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She wonders if Riley will ever be put back together again.

I cann't recognize which one is the phrasal verb:

  • put back
  • put together
  • put back together

And What does it mean: Riley will ever be put back together again?

The full text:

She glances at Riley, whom she recognized the night before as a war correspondent for the New York Times. She’s got the look. Not the look of the hardened journalist who has necessarily grown a thick, protective skin. She’s at the other end of the scale—she’s broken wide open, raw. She wonders if Riley will ever be put back together again. She can recognize PTSD when she sees it; she’s seen it before.

1

To put something together is to assemble it from its pieces into a whole.

If you take it apart, or it happens to fall apart for some reason, you can put it back together and it can be put back together (passive).

The word back refers to restoring something to a previous state.

Please put that book back on the shelf.

You can put your coffee cup down.

You can put the magnifying glass away.

You can put your socks in a drawer.

You can put jams and jellies up.

You can put a puzzle together.

You can put clothes on. If you take them off, you can put them back on again. And then you can take them back off again.

You can put an idea across.

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    I think you've hit the nail on the head; the base phrasal verb is put together; the the word back can be added when something had been put together previously and it needs to be "re-put together". That thing could be something physical (like a jigsaw puzzle) or figurative (like someone's emotional well-being). – J.R. Aug 18 '18 at 19:31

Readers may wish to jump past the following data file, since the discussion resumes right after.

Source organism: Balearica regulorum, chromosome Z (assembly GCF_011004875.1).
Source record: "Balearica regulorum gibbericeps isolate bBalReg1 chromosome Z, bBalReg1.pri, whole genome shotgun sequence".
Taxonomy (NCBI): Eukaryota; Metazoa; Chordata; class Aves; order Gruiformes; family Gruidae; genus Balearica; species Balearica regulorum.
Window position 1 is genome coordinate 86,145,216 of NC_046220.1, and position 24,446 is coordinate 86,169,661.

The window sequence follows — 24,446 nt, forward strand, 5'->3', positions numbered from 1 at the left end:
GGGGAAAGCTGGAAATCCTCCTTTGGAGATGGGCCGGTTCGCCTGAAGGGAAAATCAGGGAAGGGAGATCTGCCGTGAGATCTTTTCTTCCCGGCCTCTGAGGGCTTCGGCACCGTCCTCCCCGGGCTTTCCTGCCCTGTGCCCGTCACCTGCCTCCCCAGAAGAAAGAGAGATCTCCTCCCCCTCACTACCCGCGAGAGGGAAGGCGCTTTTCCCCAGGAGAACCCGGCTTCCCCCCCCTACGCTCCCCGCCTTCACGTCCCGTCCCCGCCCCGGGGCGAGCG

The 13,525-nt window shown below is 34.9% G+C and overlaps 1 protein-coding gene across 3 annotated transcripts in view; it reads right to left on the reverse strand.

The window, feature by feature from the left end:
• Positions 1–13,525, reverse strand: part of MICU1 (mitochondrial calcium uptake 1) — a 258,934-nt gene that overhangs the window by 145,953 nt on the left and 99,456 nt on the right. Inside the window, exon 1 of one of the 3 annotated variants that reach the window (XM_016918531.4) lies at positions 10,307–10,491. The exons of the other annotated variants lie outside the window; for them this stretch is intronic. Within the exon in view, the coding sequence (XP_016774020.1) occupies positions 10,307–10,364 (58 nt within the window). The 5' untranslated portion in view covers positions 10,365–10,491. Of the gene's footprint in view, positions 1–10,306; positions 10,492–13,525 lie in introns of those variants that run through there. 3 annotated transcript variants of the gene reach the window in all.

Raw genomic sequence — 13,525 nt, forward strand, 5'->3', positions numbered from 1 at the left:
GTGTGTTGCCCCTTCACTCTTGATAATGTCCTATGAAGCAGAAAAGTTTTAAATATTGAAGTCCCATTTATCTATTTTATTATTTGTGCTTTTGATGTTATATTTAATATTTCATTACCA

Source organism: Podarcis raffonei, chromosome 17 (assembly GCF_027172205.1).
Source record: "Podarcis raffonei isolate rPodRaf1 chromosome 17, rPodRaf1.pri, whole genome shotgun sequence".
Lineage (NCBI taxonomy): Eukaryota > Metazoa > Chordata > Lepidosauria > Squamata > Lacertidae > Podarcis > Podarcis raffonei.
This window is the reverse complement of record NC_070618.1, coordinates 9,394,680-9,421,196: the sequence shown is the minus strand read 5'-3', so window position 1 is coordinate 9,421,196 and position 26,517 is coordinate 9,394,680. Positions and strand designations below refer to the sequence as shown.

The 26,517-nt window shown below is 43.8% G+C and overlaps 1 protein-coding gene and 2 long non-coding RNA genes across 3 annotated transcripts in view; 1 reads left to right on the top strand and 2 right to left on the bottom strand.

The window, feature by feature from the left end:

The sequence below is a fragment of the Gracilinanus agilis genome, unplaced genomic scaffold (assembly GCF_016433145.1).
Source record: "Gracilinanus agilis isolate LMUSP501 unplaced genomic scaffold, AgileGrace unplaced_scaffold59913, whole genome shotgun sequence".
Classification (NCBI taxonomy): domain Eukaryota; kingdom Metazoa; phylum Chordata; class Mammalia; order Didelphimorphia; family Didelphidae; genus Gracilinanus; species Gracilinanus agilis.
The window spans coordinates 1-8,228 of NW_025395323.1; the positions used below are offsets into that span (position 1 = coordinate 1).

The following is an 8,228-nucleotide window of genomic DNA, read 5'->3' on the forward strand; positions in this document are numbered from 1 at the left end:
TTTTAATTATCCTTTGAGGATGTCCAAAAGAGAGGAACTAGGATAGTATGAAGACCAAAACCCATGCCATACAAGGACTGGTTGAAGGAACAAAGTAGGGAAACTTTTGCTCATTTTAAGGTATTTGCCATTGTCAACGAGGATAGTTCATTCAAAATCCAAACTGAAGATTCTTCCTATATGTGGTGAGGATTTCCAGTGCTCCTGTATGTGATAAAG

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According to the text, it seems that Riley has experienced a lot of suffering and hardship, So I think put back together is the phrasal verb and according to the Merriam-Webster it means:

to begin living in a normal way after suffering loss, hardship, etc.

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    One of the great English nursery rhymes is Humpty Dumpty - one version of which reads: Humpty Dumpty sat on a wall, Humpty Dumpty had a great fall. All the king's horses and all the king's men, Couldn't put Humpty (back) together again. (ie. could not mend or repair Humpty Dumpty) en.wikipedia.org/wiki/Humpty_Dumpty – Ronald Sole Aug 18 '18 at 12:53
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    It's relevant to the meaning that OP's cited usage is a passive construction. Your M-W definition is for the "reflexive" verb phrase to get/put one's life back together, which implies the (psychologically damaged) subject healing herself, but the cited usage is about being cured (by specialist PTSD counsellors, medication, or whatever). – FumbleFingers Aug 18 '18 at 12:57
  • @RonaldSole - Your quoting the nursery rhyme only muddies the waters. The OP is asking of put together is a phrasal verb, or if it's put back together. One could argue that Humpty Dumpty supports the former. – J.R. Aug 18 '18 at 19:28

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